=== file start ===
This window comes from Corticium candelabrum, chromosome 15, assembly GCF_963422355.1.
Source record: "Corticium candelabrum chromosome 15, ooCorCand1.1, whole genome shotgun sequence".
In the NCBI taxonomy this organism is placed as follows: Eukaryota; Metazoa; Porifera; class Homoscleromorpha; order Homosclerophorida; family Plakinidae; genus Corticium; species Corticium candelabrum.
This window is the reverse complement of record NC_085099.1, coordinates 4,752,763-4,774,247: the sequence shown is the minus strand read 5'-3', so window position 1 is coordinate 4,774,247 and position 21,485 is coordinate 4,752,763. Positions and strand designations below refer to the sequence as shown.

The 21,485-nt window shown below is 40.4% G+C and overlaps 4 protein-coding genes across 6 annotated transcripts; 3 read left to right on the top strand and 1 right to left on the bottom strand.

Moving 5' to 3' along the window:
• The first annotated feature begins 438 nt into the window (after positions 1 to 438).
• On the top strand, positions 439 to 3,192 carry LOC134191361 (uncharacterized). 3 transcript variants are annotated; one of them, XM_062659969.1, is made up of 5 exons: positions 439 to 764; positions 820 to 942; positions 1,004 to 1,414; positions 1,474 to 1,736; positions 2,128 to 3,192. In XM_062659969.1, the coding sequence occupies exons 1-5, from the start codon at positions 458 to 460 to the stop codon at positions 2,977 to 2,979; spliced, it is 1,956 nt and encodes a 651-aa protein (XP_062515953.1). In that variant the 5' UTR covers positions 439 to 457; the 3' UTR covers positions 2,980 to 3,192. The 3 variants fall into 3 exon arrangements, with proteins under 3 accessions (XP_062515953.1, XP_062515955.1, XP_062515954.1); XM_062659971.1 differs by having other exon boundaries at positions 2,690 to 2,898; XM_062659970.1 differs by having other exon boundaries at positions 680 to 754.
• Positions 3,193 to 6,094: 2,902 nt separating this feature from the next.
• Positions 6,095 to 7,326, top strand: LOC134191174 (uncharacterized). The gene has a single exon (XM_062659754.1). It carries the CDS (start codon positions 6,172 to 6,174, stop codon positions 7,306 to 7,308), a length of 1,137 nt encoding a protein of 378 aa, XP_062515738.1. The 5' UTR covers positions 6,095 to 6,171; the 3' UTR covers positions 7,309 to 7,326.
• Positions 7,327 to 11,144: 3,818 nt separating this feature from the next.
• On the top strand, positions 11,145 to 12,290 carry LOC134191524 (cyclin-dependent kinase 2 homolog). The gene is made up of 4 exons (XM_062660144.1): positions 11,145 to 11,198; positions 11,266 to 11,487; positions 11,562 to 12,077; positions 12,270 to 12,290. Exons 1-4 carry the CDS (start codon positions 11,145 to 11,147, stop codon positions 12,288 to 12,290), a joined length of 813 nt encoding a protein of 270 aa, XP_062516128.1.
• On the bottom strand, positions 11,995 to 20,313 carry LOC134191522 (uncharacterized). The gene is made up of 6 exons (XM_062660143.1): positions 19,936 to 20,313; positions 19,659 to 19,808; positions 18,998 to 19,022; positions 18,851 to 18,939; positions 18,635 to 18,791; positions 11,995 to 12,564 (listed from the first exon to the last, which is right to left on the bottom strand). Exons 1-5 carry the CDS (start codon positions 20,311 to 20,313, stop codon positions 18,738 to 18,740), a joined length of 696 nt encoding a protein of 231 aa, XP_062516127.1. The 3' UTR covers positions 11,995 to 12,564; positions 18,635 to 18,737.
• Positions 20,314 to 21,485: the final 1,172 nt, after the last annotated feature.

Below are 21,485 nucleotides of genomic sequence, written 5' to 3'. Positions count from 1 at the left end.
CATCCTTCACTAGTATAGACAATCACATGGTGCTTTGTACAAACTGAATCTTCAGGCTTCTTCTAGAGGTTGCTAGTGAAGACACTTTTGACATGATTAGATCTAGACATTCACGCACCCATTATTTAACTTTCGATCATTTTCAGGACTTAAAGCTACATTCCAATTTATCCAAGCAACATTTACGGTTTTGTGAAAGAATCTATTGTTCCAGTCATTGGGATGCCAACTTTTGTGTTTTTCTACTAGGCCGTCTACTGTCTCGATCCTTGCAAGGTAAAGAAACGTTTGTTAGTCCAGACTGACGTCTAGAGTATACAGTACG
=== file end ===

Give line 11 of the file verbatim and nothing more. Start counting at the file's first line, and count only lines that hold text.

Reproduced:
• Positions 7,327 to 11,144: 3,818 nt separating this feature from the next.